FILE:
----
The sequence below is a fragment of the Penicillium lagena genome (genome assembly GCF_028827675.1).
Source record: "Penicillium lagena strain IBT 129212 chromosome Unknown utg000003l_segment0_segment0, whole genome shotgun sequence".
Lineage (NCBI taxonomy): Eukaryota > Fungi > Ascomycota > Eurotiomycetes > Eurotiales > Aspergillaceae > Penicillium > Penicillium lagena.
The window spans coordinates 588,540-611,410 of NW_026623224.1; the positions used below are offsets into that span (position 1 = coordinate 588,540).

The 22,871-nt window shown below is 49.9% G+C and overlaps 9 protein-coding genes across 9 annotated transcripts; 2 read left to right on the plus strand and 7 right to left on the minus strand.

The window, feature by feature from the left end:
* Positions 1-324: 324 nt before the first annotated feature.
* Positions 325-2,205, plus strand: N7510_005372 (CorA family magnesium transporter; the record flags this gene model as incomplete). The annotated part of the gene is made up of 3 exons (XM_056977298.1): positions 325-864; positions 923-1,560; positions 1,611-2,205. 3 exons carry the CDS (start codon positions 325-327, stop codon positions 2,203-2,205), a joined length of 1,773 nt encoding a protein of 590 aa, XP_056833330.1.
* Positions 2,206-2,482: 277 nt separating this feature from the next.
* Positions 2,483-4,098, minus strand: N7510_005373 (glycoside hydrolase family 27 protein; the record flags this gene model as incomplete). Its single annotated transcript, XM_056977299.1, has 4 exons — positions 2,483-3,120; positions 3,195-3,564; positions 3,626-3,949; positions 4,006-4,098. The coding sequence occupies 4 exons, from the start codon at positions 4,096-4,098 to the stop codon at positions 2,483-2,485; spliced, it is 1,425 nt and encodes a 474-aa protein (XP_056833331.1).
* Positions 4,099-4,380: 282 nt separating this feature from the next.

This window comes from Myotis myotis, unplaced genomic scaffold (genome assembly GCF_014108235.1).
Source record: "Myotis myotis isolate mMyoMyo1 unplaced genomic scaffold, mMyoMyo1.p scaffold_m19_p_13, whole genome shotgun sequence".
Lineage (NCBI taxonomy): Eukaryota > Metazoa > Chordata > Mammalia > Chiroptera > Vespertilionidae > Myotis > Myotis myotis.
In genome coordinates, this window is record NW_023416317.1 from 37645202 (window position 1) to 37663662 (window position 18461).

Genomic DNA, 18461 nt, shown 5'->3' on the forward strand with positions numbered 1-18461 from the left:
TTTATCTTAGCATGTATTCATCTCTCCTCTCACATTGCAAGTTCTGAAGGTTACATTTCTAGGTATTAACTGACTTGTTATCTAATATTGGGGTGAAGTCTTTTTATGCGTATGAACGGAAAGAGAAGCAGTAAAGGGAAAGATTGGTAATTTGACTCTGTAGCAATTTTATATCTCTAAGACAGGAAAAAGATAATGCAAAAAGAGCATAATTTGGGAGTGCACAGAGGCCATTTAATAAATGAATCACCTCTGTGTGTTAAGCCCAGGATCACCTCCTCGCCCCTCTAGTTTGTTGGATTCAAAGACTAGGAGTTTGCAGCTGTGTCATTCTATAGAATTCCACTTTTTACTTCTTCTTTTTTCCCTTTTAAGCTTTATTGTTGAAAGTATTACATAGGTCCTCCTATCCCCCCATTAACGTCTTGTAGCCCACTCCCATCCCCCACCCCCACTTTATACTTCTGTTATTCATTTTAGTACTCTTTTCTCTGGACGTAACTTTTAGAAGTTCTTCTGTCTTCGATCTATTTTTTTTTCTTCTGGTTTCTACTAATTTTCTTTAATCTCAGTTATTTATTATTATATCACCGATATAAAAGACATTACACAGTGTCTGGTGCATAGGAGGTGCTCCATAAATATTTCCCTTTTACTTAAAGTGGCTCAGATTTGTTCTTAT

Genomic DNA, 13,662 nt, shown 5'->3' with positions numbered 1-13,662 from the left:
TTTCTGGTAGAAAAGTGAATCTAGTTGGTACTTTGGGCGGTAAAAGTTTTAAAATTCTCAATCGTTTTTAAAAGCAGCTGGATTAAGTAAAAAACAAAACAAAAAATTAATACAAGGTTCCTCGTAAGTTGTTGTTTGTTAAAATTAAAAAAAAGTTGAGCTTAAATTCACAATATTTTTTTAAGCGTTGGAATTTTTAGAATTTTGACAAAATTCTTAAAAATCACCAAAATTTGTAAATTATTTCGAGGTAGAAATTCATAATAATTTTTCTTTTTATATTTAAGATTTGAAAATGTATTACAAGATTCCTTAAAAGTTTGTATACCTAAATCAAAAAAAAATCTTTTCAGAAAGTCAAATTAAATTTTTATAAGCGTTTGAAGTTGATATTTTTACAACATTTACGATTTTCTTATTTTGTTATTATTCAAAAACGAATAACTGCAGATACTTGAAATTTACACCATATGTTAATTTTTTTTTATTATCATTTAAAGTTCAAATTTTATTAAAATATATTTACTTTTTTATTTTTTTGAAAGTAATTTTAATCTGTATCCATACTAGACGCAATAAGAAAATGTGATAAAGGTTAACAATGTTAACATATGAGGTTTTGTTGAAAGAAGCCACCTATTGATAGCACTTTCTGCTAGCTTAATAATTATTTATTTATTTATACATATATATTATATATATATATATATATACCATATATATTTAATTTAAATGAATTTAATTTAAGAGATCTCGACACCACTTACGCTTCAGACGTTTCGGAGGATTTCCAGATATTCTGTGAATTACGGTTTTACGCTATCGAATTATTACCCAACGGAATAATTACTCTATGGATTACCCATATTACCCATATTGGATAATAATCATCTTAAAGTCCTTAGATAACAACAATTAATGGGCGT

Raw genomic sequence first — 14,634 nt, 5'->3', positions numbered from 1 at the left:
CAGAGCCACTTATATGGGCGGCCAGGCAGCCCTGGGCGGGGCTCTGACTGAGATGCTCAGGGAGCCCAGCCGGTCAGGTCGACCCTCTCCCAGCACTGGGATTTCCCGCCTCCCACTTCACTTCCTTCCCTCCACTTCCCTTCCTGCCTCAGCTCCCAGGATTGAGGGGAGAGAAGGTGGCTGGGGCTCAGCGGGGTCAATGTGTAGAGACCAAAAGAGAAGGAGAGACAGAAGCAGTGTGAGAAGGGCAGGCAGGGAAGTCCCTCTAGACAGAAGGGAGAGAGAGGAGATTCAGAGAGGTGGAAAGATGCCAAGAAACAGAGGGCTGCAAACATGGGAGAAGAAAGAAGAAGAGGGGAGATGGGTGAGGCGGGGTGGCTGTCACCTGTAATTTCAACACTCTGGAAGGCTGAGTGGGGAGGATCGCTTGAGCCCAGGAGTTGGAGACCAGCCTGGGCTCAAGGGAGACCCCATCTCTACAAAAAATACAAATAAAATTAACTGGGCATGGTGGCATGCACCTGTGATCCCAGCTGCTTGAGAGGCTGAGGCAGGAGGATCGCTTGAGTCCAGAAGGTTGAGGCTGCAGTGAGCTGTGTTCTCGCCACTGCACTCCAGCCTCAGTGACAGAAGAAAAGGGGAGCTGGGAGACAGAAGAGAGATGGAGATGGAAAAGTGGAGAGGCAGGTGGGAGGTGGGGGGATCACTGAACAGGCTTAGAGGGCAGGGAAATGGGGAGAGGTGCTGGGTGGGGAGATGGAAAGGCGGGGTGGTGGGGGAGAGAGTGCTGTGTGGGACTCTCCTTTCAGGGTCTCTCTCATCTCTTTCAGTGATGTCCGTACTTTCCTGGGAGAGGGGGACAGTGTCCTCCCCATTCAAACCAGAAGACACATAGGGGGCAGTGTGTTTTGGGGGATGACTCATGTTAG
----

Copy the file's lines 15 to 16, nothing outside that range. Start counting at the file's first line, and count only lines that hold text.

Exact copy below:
In genome coordinates, this window is record NW_023416317.1 from 37645202 (window position 1) to 37663662 (window position 18461).

Genomic DNA, 18461 nt, shown 5'->3' on the forward strand with positions numbered 1-18461 from the left: